A454

Meatball’s Haplotype

Part of the A4 haplogroup, the A454 haplotype occurs most commonly in Shih Tzus and Chinese Shar-Peis.

Some other Embark dogs with this haplotype:

The popular Chihuahua breed descends from the A4 maternal line.

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Through Meatball’s Y-chromosome we can trace his father’s ancestry back to where dogs and people first became friends. This map helps you visualize the routes that his ancestors took to your home. Their story is described below the map.

Haplogroup

D

Haplotype

H10.1/Hd.4

Map

D

Meatball’s Haplogroup

The D paternal lineage is very common in well-known populations of dogs. Breeds belonging to the D lineage likely have direct male ancestors that can be traced all the way back to the origin of domestic dogs themselves! One popular breed that commonly sports a D lineage is the Boxer. Boxers were developed in the late 19th century from Mastiff dogs, so it is no surprise that D is well represented among Mastiffs, Bulldogs, as well as Terriers. Intriguingly, D is also found among Lhasa Apsos, an ancient Tibetan breed, and Afghan Hounds. While the presence of this lineage in Polynesia or the New World can be chalked up to interbreeding with European dogs brought during voyages of discovery or later settlement, D is also well represented among village dog populations in the Middle East and Africa. If the fact that we find dogs bearing a D lineage in the Middle East (not to mention the large amount of diversity among Middle Eastern D lineage males) is any indication of ancient residence in that region, then the presence among Oceanian village dogs is peculiar. Rather, it may be that D is part of a broader Eurasian group of ancient paternal lineages which disappeared from the eastern portion of its original range, persisting in the island of New Guinea as well as West Asia and Africa. With the rise of Mastiff breeds, the D lineage received a new life as it became common among many types of working dogs.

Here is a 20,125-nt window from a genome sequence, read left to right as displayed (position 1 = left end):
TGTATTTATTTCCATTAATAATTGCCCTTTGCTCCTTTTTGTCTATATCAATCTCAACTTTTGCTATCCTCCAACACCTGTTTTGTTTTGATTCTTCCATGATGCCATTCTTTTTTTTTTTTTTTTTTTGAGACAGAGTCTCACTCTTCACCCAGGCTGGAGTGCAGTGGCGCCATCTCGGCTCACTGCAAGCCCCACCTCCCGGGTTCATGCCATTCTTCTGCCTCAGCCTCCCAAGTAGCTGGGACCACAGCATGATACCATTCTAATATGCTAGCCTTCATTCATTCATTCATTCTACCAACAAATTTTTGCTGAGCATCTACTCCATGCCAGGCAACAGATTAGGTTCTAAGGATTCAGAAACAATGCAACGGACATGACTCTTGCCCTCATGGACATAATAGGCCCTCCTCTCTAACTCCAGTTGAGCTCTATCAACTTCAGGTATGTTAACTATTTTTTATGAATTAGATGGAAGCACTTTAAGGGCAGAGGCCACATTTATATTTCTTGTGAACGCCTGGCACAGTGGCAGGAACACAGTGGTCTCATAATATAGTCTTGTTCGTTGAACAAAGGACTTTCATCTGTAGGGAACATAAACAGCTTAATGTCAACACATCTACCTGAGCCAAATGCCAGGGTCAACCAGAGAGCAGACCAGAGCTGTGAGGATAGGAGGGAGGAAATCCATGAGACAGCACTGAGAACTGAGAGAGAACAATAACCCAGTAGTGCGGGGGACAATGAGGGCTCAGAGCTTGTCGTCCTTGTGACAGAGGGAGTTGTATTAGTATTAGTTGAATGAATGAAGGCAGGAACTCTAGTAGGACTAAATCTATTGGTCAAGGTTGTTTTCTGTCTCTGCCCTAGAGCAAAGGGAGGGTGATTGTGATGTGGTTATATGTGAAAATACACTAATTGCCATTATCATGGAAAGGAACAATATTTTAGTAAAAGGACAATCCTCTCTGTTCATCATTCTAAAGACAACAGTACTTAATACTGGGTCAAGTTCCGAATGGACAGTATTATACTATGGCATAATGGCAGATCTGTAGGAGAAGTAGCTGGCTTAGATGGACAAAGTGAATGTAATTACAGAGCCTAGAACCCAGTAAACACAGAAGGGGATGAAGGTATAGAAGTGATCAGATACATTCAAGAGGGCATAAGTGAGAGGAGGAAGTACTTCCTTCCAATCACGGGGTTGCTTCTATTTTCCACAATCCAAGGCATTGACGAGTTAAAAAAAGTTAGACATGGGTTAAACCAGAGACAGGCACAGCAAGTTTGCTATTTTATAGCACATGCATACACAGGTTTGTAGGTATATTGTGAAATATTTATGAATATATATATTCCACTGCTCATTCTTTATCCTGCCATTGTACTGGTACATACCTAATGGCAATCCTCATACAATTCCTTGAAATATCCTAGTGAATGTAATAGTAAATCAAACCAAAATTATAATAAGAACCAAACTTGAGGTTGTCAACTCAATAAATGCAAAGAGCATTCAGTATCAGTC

H10.1/Hd.4

Meatball’s Haplotype

Part of the D haplogroup, this haplotype occurs most frequently in mixed breed dogs.

Some other Embark dogs with this haplotype:

The D paternal lineage is common in Boxers.